Convention on the Prevention and
Punishment of the Crime of Genocide
Adopted by Resolution 260 (III) A of the United Nations General Assembly on 9 December 1948.
The Contracting Parties confirm that genocide, whether committed in time of peace or in time of
war, is a crime under international law which they undertake to prevent and to punish.
In the present Convention, genocide means any of the following acts committed with intent to
destroy, in whole or in part, a national, ethnical, racial or religious group, as such:
(a) Killing members of the group;
(b) Causing serious bodily or mental harm to members of the group;
(c) Deliberately inflicting on the group conditions of life calculated to bring about its
physical destruction in whole or in part;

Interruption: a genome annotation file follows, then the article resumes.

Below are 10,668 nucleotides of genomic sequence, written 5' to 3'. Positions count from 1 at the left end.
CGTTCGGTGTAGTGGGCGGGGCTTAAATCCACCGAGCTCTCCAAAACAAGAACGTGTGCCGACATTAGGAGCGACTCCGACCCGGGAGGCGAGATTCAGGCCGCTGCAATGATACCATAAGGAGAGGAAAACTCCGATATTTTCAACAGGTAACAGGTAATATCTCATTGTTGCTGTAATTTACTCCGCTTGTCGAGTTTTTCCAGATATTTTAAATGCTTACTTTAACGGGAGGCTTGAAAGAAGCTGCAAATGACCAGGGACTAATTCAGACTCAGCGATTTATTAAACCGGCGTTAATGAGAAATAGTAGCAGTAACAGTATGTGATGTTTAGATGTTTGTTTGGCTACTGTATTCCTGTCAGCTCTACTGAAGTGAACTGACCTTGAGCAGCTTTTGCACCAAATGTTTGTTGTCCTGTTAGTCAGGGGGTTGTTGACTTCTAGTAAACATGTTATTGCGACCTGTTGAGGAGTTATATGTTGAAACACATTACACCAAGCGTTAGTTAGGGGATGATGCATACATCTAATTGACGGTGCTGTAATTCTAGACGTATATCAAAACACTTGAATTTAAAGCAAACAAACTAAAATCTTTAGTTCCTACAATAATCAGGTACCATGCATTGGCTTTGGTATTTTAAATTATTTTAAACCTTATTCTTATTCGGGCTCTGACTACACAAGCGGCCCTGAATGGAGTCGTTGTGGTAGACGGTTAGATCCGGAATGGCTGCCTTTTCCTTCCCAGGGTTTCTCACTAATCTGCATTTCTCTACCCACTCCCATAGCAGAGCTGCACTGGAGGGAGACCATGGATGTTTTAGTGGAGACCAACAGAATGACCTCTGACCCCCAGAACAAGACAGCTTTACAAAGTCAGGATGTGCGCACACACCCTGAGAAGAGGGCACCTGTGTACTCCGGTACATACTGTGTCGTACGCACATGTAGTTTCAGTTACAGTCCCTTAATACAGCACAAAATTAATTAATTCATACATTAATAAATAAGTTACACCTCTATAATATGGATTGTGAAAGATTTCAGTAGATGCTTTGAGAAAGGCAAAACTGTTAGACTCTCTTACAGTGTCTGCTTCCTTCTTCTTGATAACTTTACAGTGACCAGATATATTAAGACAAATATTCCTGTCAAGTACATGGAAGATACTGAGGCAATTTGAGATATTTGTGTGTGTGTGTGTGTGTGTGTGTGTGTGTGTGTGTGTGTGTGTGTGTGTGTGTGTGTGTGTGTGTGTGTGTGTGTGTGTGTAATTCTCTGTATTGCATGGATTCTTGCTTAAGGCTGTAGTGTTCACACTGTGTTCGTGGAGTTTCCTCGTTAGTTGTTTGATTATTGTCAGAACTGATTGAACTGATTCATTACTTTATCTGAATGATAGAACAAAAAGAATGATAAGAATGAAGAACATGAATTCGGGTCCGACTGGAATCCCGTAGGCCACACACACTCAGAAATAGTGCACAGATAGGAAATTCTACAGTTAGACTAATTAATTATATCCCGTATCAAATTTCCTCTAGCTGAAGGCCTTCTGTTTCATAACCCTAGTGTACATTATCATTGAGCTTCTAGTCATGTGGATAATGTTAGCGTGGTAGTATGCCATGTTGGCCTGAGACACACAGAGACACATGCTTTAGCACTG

(d) Imposing measures intended to prevent births within the group;
(e) Forcibly transferring children of the group to another group.
The following acts shall be punishable:
(b) Conspiracy to commit genocide;
(c) Direct and public incitement to commit genocide;
(d) Attempt to commit genocide;
(e) Complicity in genocide.
Persons committing genocide or any of the other acts enumerated in Article 3 shall be punished,
whether they are constitutionally responsible rulers, public officials or private individuals.
The Contracting Parties undertake to enact, in accordance with their respective Constitutions, the
necessary legislation to give effect to the provisions of the present Convention and, in particular,
to provide effective penalties for persons guilty of genocide or any of the other acts enumerated
in Article 3.